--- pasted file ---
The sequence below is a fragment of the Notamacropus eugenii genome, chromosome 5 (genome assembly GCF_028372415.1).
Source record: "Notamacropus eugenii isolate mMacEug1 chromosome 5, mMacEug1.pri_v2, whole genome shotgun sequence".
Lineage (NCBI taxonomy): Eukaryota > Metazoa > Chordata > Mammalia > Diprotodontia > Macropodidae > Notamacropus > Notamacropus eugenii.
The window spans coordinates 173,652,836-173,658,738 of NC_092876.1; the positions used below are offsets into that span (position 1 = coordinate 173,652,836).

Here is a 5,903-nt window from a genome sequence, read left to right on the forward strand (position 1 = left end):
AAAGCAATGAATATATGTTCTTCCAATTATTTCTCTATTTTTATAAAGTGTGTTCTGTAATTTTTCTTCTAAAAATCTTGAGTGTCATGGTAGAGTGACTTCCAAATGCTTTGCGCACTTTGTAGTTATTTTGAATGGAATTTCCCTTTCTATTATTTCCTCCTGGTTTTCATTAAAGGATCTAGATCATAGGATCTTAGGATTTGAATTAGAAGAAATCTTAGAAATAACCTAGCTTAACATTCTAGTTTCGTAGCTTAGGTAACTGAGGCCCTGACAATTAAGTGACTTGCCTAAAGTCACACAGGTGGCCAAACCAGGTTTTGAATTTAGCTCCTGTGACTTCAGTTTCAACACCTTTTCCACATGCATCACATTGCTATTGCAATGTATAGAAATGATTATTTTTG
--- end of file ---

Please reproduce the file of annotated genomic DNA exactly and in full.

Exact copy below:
The sequence below is a fragment of the Notamacropus eugenii genome, chromosome 5 (genome assembly GCF_028372415.1).
Source record: "Notamacropus eugenii isolate mMacEug1 chromosome 5, mMacEug1.pri_v2, whole genome shotgun sequence".
Lineage (NCBI taxonomy): Eukaryota > Metazoa > Chordata > Mammalia > Diprotodontia > Macropodidae > Notamacropus > Notamacropus eugenii.
The window spans coordinates 173,652,836-173,658,738 of NC_092876.1; the positions used below are offsets into that span (position 1 = coordinate 173,652,836).

Here is a 5,903-nt window from a genome sequence, read left to right on the forward strand (position 1 = left end):
AAAGCAATGAATATATGTTCTTCCAATTATTTCTCTATTTTTATAAAGTGTGTTCTGTAATTTTTCTTCTAAAAATCTTGAGTGTCATGGTAGAGTGACTTCCAAATGCTTTGCGCACTTTGTAGTTATTTTGAATGGAATTTCCCTTTCTATTATTTCCTCCTGGTTTTCATTAAAGGATCTAGATCATAGGATCTTAGGATTTGAATTAGAAGAAATCTTAGAAATAACCTAGCTTAACATTCTAGTTTCGTAGCTTAGGTAACTGAGGCCCTGACAATTAAGTGACTTGCCTAAAGTCACACAGGTGGCCAAACCAGGTTTTGAATTTAGCTCCTGTGACTTCAGTTTCAACACCTTTTCCACATGCATCACATTGCTATTGCAATGTATAGAAATGATTATTTTTG